20 Sep 2013

Nigel Farage: Ukip ‘fiercely’ opposes racism and extremism

Ukip leader Nigel Farage says his party is opposed to racism and extremism, following Channel 4 News’s revelation that teachers at his old school accused him of being “racist” and “fascist”.

Speaking to Ukip’s annual conference in London, Mr Farage said: “We firmly, fiercely oppose racism, extremism and the sectarianism of the left or right.

“Indeed, we are the only party in Britain who have banned former BNP members from joining our party. Ukip is a free-thinking, egalitarian party opposed to racism, sectarianism and extremism.”

On Thursday, Channel 4 News revealed that there was strong evidence that teachers at Dulwich College, where Mr Farage went to school in the late 1970s and early 1980s, believed he was “racist”, “fascist” or “neo-fascist”.

A letter written by Chloe Deakin, a former English teacher at the south London school, urged a colleague to reconsider his decision to appoint Nigel Farage as a prefect in the light of teachers’ concerns about his political views.

There are also claims, denied by Mr Farage, that he “marched through a quiet Sussex village very late at night shouting Hitler Youth songs”.

Nigel Farage schooldays letter reveals concerns over fascism

In his speech, Mr Farage accepted that the media spotlight had exposed unpalatable views among its “eclectic” membership and that he had a “blistering row” with outspoken MEP Godfrey Bloom, who was caught on camera saying British overseas aid should not be sent to “bongo bongo land”.

He said: “We have some people with overactive Facebook accounts. And we have some who make public pronouncements that I would not always choose myself.

‘Blistering row’

“Indeed, I had the most blistering row with Godfrey Bloom in a Strasbourg restaurant the other day. He wants to fight for his beliefs and I was saying that we need to stick to the big messages.”

Mr Farage said immigration was “the biggest single issue facing this country… but the establishment has been closing down the immigration debate for 20 years”.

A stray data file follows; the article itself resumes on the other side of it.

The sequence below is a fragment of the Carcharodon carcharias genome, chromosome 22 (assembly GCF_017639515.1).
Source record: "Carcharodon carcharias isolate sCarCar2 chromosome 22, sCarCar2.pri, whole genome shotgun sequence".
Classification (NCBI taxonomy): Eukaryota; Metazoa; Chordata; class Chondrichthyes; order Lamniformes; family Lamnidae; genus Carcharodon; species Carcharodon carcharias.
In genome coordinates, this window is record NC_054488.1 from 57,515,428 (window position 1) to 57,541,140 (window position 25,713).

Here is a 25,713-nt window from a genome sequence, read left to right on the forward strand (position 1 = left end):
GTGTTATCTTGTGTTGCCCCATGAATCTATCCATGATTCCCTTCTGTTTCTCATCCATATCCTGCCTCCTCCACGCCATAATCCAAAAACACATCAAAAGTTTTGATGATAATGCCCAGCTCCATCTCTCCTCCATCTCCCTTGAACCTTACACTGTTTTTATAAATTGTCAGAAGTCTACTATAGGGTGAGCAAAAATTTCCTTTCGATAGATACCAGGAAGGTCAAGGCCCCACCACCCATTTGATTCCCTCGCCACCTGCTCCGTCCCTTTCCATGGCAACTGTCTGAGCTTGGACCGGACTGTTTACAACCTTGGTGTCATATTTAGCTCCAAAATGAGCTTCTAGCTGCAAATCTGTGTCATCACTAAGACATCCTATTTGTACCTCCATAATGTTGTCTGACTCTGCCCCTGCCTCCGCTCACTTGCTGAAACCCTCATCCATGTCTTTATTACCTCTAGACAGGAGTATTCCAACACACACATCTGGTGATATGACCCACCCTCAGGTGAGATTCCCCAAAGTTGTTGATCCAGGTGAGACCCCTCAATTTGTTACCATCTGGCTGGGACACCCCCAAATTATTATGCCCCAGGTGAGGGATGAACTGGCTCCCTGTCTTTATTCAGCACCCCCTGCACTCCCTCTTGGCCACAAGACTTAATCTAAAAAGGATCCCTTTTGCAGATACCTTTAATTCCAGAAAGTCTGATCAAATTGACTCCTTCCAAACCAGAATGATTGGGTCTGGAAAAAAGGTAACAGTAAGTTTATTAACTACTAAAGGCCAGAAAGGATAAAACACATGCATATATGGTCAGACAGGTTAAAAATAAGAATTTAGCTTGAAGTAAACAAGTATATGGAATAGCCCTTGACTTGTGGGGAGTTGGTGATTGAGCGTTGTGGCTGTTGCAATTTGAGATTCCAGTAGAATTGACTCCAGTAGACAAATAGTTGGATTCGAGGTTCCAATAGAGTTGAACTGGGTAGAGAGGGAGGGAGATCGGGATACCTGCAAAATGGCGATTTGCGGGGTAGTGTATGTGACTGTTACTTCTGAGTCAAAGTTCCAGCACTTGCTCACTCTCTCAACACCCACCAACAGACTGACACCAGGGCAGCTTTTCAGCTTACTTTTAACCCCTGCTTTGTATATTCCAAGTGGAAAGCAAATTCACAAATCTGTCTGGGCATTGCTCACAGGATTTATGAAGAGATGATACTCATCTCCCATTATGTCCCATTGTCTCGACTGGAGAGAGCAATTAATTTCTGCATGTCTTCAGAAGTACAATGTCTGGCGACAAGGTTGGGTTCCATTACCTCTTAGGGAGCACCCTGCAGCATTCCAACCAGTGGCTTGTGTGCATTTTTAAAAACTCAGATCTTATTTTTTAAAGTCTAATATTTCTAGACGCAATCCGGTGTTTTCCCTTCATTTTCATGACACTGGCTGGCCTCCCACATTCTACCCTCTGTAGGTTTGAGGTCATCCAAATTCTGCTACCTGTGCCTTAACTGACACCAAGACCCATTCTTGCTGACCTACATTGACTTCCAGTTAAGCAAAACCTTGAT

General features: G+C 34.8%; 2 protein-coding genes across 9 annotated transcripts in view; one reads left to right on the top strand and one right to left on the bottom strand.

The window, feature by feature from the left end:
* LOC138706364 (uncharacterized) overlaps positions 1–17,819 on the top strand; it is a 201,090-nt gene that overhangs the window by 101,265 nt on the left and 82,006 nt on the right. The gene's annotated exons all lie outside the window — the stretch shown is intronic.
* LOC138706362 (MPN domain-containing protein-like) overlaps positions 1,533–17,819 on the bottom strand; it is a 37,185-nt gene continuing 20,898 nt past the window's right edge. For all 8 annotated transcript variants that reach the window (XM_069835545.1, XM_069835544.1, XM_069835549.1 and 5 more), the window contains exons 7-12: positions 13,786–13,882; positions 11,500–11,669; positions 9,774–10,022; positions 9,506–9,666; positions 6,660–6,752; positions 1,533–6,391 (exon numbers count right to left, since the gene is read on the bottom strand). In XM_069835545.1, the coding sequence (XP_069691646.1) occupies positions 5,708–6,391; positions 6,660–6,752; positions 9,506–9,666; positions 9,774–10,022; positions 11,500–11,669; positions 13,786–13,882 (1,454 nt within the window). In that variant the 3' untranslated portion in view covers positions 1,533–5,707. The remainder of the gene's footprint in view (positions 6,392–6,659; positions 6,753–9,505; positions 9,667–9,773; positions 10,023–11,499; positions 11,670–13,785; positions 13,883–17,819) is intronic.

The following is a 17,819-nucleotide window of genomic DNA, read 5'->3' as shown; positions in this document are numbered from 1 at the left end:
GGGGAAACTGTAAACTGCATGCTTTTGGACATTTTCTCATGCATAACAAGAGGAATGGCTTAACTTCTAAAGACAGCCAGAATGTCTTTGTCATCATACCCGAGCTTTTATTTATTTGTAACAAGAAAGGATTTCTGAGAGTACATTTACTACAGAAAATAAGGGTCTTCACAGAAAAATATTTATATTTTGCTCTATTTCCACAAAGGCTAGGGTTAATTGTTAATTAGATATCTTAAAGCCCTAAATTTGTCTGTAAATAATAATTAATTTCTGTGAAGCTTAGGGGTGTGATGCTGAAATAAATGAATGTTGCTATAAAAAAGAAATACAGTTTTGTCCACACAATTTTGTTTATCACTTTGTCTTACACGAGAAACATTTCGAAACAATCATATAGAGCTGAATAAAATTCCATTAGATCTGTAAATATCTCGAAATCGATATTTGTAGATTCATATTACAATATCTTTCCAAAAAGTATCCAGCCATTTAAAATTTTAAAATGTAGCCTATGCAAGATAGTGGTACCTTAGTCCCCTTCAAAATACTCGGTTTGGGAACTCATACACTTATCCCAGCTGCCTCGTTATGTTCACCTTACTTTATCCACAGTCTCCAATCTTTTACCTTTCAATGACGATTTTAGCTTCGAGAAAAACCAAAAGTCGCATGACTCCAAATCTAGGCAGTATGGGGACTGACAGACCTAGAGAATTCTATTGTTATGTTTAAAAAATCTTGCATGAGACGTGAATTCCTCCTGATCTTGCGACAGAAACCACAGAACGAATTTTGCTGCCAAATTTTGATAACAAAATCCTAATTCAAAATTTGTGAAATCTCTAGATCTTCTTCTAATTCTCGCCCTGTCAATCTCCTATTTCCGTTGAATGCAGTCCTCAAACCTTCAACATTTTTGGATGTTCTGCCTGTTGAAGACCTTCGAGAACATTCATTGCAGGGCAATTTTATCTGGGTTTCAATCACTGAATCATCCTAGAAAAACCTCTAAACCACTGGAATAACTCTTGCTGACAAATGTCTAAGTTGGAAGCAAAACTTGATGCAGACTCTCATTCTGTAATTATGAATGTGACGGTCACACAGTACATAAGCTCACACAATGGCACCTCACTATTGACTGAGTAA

He said “more people came to this country in one year, 2010 than came in the thousand years before it”, adding: “Half a million new arrivals a year! It’s just not sustainable.

“Anyone who looks at it honestly knows it’s not sustainable. Ukip talks about it honestly, directly. We’ve had a lot of stick for it. Normal, decent people have been bullied out of the debate.”


The Ukip leader said the party was on course to “cause an earthquake” by winning the 2014 European elections in what was effectively a referendum on Britain’s future EU membership.

He expressed confidence the party would see hundreds more councillors elected in May’s local elections and that it would have more members than the Liberal Democrats within 18 months.

He said: “I’m taking nothing for granted, but I think we’re going to do well in the European elections. My ambition, my conviction, is that we can come first and cause an earthquake.”

Asked about the allegations that Mr Farage sang Hitler Youth songs as a teenager, Nick Clegg said it would be an “unhealthy development” to start judging politicians by what they said when they were at school.

The deputy prime minister told LBC 97.3: “He needs to answer to those allegations, as such, but I don’t, other than in really extreme circumstances, I think it would be pretty odd if we start judging politicians by what they did at school.”